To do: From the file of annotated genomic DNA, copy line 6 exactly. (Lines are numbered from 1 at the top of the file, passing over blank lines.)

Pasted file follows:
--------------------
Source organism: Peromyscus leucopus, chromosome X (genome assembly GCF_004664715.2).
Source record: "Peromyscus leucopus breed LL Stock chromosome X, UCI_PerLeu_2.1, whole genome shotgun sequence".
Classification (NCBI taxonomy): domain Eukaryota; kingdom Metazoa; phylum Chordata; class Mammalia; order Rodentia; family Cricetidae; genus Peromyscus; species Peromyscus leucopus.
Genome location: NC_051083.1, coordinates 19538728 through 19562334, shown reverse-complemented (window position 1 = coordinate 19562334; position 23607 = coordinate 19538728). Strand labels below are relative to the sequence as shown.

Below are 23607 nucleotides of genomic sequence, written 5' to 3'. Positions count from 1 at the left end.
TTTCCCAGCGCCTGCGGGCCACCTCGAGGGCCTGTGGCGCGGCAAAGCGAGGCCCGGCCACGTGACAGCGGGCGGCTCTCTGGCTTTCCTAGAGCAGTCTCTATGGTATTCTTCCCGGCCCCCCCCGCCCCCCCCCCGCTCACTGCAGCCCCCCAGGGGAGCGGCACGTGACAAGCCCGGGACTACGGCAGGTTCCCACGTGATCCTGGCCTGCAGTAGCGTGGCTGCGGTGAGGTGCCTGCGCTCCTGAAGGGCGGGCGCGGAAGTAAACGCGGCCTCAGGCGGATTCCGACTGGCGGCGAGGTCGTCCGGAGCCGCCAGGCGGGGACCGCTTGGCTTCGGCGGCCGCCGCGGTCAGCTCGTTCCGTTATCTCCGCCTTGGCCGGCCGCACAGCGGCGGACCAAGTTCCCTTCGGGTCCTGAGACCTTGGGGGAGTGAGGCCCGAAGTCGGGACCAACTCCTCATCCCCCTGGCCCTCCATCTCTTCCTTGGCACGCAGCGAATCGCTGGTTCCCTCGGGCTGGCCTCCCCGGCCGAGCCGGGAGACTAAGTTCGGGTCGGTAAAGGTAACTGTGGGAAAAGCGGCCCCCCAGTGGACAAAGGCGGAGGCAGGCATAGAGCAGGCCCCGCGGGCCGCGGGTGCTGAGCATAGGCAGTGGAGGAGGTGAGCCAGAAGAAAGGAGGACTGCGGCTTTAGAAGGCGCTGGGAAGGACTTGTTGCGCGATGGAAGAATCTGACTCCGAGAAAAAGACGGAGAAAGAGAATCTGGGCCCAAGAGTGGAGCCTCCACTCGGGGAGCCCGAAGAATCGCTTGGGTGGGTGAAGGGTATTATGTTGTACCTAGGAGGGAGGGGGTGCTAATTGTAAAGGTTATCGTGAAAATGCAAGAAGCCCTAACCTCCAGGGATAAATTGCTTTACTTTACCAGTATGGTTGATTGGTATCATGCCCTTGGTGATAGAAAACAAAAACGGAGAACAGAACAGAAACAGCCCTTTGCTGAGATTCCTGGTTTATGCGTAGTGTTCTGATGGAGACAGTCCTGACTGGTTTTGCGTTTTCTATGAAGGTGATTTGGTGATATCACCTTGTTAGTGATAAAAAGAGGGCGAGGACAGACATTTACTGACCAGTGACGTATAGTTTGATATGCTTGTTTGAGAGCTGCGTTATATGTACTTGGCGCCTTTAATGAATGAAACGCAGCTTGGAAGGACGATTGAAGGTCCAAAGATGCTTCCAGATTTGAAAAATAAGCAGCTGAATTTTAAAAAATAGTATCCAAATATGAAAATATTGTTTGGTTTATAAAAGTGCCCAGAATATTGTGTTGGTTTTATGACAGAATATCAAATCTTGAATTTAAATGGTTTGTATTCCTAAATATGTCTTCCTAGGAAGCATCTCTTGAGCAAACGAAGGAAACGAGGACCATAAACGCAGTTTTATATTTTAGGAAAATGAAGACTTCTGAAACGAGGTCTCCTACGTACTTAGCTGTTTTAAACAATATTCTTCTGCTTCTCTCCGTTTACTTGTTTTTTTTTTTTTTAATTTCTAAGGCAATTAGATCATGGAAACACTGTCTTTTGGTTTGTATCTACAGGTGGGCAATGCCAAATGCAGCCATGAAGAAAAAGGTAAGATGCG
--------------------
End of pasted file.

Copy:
TTTCCCAGCGCCTGCGGGCCACCTCGAGGGCCTGTGGCGCGGCAAAGCGAGGCCCGGCCACGTGACAGCGGGCGGCTCTCTGGCTTTCCTAGAGCAGTCTCTATGGTATTCTTCCCGGCCCCCCCCGCCCCCCCCCCGCTCACTGCAGCCCCCCAGGGGAGCGGCACGTGACAAGCCCGGGACTACGGCAGGTTCCCACGTGATCCTGGCCTGCAGTAGCGTGGCTGCGGTGAGGTGCCTGCGCTCCTGAAGGGCGGGCGCGGAAGTAAACGCGGCCTCAGGCGGATTCCGACTGGCGGCGAGGTCGTCCGGAGCCGCCAGGCGGGGACCGCTTGGCTTCGGCGGCCGCCGCGGTCAGCTCGTTCCGTTATCTCCGCCTTGGCCGGCCGCACAGCGGCGGACCAAGTTCCCTTCGGGTCCTGAGACCTTGGGGGAGTGAGGCCCGAAGTCGGGACCAACTCCTCATCCCCCTGGCCCTCCATCTCTTCCTTGGCACGCAGCGAATCGCTGGTTCCCTCGGGCTGGCCTCCCCGGCCGAGCCGGGAGACTAAGTTCGGGTCGGTAAAGGTAACTGTGGGAAAAGCGGCCCCCCAGTGGACAAAGGCGGAGGCAGGCATAGAGCAGGCCCCGCGGGCCGCGGGTGCTGAGCATAGGCAGTGGAGGAGGTGAGCCAGAAGAAAGGAGGACTGCGGCTTTAGAAGGCGCTGGGAAGGACTTGTTGCGCGATGGAAGAATCTGACTCCGAGAAAAAGACGGAGAAAGAGAATCTGGGCCCAAGAGTGGAGCCTCCACTCGGGGAGCCCGAAGAATCGCTTGGGTGGGTGAAGGGTATTATGTTGTACCTAGGAGGGAGGGGGTGCTAATTGTAAAGGTTATCGTGAAAATGCAAGAAGCCCTAACCTCCAGGGATAAATTGCTTTACTTTACCAGTATGGTTGATTGGTATCATGCCCTTGGTGATAGAAAACAAAAACGGAGAACAGAACAGAAACAGCCCTTTGCTGAGATTCCTGGTTTATGCGTAGTGTTCTGATGGAGACAGTCCTGACTGGTTTTGCGTTTTCTATGAAGGTGATTTGGTGATATCACCTTGTTAGTGATAAAAAGAGGGCGAGGACAGACATTTACTGACCAGTGACGTATAGTTTGATATGCTTGTTTGAGAGCTGCGTTATATGTACTTGGCGCCTTTAATGAATGAAACGCAGCTTGGAAGGACGATTGAAGGTCCAAAGATGCTTCCAGATTTGAAAAATAAGCAGCTGAATTTTAAAAAATAGTATCCAAATATGAAAATATTGTTTGGTTTATAAAAGTGCCCAGAATATTGTGTTGGTTTTATGACAGAATATCAAATCTTGAATTTAAATGGTTTGTATTCCTAAATATGTCTTCCTAGGAAGCATCTCTTGAGCAAACGAAGGAAACGAGGACCATAAACGCAGTTTTATATTTTAGGAAAATGAAGACTTCTGAAACGAGGTCTCCTACGTACTTAGCTGTTTTAAACAATATTCTTCTGCTTCTCTCCGTTTACTTGTTTTTTTTTTTTTTAATTTCTAAGGCAATTAGATCATGGAAACACTGTCTTTTGGTTTGTATCTACAGGTGGGCAATGCCAAATGCAGCCATGAAGAAAAAGGTAAGATGCG